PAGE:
Rule 40 says a majority of delegates

Rule 40 of the rules of the Republican Party was set down in 2012 to limit Ron Paul’s influence at that year’s convention.

If we read Rule 40 and paragraph B carefully and strictly (more carefully than I did here), it says the candidates qualified to appear on the nominating ballots must win a majority of delegates in at least eight states.

The paragraph reads:

(b) Each candidate for nomination for President of the United States and Vice President of the United States shall demonstrate the support of a majority of the delegates from each of eight (8) or more states, severally, prior to the presentation of the name of that candidate for nomination. Notwithstanding any other provisions of these rules or any rule of the House of Representatives, to demonstrate the support required of this paragraph a certificate evidencing the affirmative written support of the required number of permanently seated delegates from each of the eight (8) or more states shall have been submitted to the secretary of the convention not later than one (1) hour prior to the placing of the names of candidates for nomination pursuant to this rule and the established order of business.

A plurality is different from a majority.  Only states that have been winner-take-all can be assessed as a majority (e.g. Florida, South Carolina, Ohio, and Arizona, so far).  Cruz won proportional Utah by a clear majority.  But what about the other states that award delegates proportionally and in which no one has won a majority outright, but a mere plurality?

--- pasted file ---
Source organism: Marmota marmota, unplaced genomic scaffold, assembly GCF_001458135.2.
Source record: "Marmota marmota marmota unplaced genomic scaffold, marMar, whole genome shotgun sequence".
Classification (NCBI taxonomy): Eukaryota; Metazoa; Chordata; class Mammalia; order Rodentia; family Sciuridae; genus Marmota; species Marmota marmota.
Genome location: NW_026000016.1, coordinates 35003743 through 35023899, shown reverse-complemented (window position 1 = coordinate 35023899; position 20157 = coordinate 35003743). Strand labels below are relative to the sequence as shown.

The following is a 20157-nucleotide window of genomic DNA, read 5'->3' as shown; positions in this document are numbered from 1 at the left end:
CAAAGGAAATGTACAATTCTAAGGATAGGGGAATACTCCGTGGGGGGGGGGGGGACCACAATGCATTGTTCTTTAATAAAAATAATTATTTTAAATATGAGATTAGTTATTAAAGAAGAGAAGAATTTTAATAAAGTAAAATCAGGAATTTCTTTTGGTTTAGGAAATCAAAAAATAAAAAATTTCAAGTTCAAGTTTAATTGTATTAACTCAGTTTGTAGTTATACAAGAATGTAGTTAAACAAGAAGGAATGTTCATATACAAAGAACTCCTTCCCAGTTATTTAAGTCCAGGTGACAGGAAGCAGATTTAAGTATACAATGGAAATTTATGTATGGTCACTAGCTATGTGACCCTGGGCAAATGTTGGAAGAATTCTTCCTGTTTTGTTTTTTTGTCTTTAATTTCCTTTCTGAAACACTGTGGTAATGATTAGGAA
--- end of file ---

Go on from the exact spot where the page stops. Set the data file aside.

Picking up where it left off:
For a rundown of the states and the distribution of the delegates, please click here: Election 2016 – Republican Delegate Count.

According to that source, no one has won an outright majority of delegates in eight states, and that might never happen if Kasich comes on strong in the East and Northeast in the winner-take-all states there.  It seems that in a shared delegate vote count, Trump and Cruz would not qualify (so far) under a strict interpretation of 40B.  To repeat, they have a plurality of delegates, not a majority, more often than not.  So Cruz had better reconsider what he wished for in a March 30 interview on the Hugh Hewitt Show, when he insisted that Rule 40B should stand.

Therefore, it is essential that the GOP Rules Committee abandon Rule 40, which was written for 2012, just to block Ron Paul from raising a stink during Romney's clear and clean primary victory.  It's an obsolete rule, written for a no longer existing context.

The GOP needs to have a wide open convention, after the first ballot voting takes place and no one manages to get to 1,237 (even after wooing the unbound delegates).  We need the best nominee.  And Rule 40 limits our options to get there.  Once again, abandon it.

James Arlandson's website is Live as Free People, where he has posted Ten reasons not to vote for TrumpBill Clinton nudged Trump to run in the GOPTough immigration questions for Ted Cruz, and Men in Black at the GOP convention.